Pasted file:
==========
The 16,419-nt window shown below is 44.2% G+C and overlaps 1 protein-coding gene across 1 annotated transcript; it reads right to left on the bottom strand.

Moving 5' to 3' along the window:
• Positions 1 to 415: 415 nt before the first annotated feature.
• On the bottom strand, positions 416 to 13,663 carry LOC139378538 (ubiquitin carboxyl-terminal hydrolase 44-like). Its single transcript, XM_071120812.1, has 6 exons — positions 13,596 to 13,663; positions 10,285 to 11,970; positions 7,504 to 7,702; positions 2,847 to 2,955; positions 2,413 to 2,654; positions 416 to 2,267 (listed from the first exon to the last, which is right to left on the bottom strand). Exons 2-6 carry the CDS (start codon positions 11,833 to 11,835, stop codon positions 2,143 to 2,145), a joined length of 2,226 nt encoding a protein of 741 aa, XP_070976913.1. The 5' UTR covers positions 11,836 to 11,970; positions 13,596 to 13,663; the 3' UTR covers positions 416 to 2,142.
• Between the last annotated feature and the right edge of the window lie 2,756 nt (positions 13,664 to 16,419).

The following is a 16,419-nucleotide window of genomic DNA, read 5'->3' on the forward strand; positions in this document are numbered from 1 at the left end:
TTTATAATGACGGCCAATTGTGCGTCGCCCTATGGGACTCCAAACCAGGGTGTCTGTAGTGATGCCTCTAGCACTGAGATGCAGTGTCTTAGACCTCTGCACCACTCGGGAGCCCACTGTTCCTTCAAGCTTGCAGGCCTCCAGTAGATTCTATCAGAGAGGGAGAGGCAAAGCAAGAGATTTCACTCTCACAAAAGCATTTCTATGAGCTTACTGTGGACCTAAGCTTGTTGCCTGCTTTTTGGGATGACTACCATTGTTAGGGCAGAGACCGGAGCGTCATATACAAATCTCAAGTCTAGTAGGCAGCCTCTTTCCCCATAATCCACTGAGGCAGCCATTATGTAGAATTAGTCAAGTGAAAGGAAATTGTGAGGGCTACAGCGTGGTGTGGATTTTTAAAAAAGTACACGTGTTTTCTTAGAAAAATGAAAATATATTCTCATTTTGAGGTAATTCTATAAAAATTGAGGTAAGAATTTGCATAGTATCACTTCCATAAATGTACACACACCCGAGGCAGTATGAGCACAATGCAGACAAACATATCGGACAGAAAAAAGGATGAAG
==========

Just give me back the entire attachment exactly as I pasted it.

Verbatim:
The 16,419-nt window shown below is 44.2% G+C and overlaps 1 protein-coding gene across 1 annotated transcript; it reads right to left on the bottom strand.

Moving 5' to 3' along the window:
• Positions 1 to 415: 415 nt before the first annotated feature.
• On the bottom strand, positions 416 to 13,663 carry LOC139378538 (ubiquitin carboxyl-terminal hydrolase 44-like). Its single transcript, XM_071120812.1, has 6 exons — positions 13,596 to 13,663; positions 10,285 to 11,970; positions 7,504 to 7,702; positions 2,847 to 2,955; positions 2,413 to 2,654; positions 416 to 2,267 (listed from the first exon to the last, which is right to left on the bottom strand). Exons 2-6 carry the CDS (start codon positions 11,833 to 11,835, stop codon positions 2,143 to 2,145), a joined length of 2,226 nt encoding a protein of 741 aa, XP_070976913.1. The 5' UTR covers positions 11,836 to 11,970; positions 13,596 to 13,663; the 3' UTR covers positions 416 to 2,142.
• Between the last annotated feature and the right edge of the window lie 2,756 nt (positions 13,664 to 16,419).

The following is a 16,419-nucleotide window of genomic DNA, read 5'->3' on the forward strand; positions in this document are numbered from 1 at the left end:
TTTATAATGACGGCCAATTGTGCGTCGCCCTATGGGACTCCAAACCAGGGTGTCTGTAGTGATGCCTCTAGCACTGAGATGCAGTGTCTTAGACCTCTGCACCACTCGGGAGCCCACTGTTCCTTCAAGCTTGCAGGCCTCCAGTAGATTCTATCAGAGAGGGAGAGGCAAAGCAAGAGATTTCACTCTCACAAAAGCATTTCTATGAGCTTACTGTGGACCTAAGCTTGTTGCCTGCTTTTTGGGATGACTACCATTGTTAGGGCAGAGACCGGAGCGTCATATACAAATCTCAAGTCTAGTAGGCAGCCTCTTTCCCCATAATCCACTGAGGCAGCCATTATGTAGAATTAGTCAAGTGAAAGGAAATTGTGAGGGCTACAGCGTGGTGTGGATTTTTAAAAAAGTACACGTGTTTTCTTAGAAAAATGAAAATATATTCTCATTTTGAGGTAATTCTATAAAAATTGAGGTAAGAATTTGCATAGTATCACTTCCATAAATGTACACACACCCGAGGCAGTATGAGCACAATGCAGACAAACATATCGGACAGAAAAAAGGATGAAG